Berkeley Wireless Research Center (BWRC)
The UC Berkeley Wireless Research Center is an established leader in university-industry-government research partnerships resulting in pioneering circuits and system-on-chip innovations for high-performance analog, digital, and mixed-signal applications.
A 5-year research project focused on solving the systems, machine learning, and security challenges required to create an open-source, general-purpose, secure stack that can make intelligent decisions on live data in real-time.
The Stanford SystemX Alliance is a collaboration between Stanford University and member industrial firms to produce world-class research and Ph.D. graduates with a view to enabling truly ubiquitous sensing, computing and communication with embedded intelligence.
Seeks unique data network architectures featuring an information plane using an Information-Centric Networking (ICN) approach and addressing discovery, movement, delivery, management, and protection of information within a network, along with the abstraction of an underlying communication plane creating opportunities for new efficiencies and optimizations across communications technologies that could also address latency and scale requirements.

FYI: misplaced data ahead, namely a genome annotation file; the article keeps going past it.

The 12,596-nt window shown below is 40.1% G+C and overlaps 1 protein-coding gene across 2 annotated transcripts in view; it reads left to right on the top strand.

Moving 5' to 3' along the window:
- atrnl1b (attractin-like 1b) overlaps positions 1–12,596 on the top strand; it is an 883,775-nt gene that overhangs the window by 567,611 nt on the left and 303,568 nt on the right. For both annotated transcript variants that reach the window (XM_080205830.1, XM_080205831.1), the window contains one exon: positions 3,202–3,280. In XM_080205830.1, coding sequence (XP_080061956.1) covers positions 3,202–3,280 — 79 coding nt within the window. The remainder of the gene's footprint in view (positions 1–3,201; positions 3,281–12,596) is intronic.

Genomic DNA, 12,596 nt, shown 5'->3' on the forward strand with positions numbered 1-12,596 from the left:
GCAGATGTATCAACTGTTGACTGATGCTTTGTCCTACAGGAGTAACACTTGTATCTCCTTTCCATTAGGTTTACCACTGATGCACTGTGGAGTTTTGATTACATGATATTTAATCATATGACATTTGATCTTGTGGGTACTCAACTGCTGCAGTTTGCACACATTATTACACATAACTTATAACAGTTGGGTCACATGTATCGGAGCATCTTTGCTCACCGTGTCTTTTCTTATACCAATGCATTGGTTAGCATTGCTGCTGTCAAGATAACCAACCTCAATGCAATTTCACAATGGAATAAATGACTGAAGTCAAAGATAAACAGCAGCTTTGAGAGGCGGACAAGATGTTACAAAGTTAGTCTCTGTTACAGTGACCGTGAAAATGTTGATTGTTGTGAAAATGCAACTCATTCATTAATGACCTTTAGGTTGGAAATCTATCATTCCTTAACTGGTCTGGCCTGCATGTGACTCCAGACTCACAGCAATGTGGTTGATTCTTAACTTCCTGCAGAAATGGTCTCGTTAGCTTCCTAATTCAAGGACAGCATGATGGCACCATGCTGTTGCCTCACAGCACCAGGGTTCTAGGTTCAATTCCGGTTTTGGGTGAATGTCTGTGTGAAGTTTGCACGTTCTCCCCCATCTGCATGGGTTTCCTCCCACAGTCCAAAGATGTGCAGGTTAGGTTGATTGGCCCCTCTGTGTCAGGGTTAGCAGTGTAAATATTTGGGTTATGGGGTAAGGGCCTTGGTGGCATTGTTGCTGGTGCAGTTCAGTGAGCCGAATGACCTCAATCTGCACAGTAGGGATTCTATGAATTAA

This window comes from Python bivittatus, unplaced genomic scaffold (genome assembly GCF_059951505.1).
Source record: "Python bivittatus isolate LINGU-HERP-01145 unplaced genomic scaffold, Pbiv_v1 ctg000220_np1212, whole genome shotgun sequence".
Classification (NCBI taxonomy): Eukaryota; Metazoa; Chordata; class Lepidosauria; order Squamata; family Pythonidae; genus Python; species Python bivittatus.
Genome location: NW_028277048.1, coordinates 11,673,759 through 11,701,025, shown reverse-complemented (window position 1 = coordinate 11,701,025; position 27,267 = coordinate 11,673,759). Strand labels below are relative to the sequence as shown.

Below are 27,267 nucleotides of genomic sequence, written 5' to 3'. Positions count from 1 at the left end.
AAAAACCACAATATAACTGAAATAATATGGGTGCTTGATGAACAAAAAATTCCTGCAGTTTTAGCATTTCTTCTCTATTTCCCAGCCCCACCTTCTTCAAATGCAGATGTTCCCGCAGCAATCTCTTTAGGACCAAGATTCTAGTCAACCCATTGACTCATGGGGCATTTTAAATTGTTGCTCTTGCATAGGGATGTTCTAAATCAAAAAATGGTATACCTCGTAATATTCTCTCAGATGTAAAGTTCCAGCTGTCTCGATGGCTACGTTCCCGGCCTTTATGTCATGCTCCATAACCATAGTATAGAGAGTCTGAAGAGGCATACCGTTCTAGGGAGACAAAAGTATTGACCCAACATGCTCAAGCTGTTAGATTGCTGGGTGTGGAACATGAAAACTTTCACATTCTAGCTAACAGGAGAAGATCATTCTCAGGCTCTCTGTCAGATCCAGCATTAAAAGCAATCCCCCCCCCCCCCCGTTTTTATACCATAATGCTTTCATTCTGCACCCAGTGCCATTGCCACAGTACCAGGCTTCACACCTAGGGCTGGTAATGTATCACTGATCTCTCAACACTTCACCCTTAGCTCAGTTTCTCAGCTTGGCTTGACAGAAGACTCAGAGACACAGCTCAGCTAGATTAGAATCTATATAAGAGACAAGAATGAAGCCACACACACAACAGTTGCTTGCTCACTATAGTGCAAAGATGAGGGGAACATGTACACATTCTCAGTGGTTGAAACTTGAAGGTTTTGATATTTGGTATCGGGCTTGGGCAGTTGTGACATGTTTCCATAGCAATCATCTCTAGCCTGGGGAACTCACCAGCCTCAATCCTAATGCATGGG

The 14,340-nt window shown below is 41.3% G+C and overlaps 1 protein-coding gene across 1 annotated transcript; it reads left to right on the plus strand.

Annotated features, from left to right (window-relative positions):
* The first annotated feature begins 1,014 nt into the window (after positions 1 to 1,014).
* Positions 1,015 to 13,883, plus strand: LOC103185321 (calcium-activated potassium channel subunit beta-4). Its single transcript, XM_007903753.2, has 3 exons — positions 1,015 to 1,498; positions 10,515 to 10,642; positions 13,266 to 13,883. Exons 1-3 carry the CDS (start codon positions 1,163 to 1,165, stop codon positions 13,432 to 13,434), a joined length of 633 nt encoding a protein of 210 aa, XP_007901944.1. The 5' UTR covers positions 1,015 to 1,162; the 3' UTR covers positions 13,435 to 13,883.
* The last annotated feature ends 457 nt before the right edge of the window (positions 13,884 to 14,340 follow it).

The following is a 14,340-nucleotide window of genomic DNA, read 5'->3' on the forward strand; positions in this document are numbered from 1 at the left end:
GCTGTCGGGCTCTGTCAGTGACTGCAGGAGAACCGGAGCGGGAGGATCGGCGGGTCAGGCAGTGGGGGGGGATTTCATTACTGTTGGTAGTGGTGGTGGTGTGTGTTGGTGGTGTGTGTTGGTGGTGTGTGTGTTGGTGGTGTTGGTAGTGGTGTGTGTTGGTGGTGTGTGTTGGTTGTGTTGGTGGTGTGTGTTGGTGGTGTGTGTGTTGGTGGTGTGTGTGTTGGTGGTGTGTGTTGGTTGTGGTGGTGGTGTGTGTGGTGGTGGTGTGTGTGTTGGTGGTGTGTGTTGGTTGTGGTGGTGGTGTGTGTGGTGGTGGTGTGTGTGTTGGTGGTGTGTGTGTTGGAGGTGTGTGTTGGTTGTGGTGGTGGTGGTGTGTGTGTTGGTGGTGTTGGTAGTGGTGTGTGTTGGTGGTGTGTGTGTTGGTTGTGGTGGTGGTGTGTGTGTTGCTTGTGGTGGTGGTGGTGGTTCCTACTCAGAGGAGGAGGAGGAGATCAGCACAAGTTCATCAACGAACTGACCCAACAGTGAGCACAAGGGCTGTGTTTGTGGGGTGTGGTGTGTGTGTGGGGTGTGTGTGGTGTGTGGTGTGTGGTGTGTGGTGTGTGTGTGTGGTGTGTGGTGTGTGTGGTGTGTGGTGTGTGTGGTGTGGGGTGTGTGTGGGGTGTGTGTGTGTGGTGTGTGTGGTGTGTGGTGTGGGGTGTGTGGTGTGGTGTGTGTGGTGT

Addresses the problem of effective software development for diverse hardware architectures through groundbreaking university research that will lead to a significant, measurable leap in software development productivity by partially or fully automating software development tasks that are currently performed by humans.
Intel NSF: Foundational Microarchitecture Research (FoMR)
FoMR seeks to advance research that has the following characteristics: (1) high IPC techniques ranging from microarchitecture to code generation; (2) “microarchitecture turbo” techniques that marshal chip resources and system memory bandwidth to accelerate sequential or single-threaded programs; and (3) techniques to support efficient compiler code generation. Advances in these areas promise to provide significant performance improvements that continue the trends characterized by Moore’s Law.
Intel NSF: Machine Learning for Wireless Networking Systems (MLWiNS)
This program seeks to accelerate fundamental, broad-based research on wireless-specific machine learning (ML) techniques, towards a new wireless system and architecture design, which can dynamically access shared spectrum, efficiently operate with limited radio and network resources, and scale to address the diverse and stringent quality-of-service requirements of future wireless applications.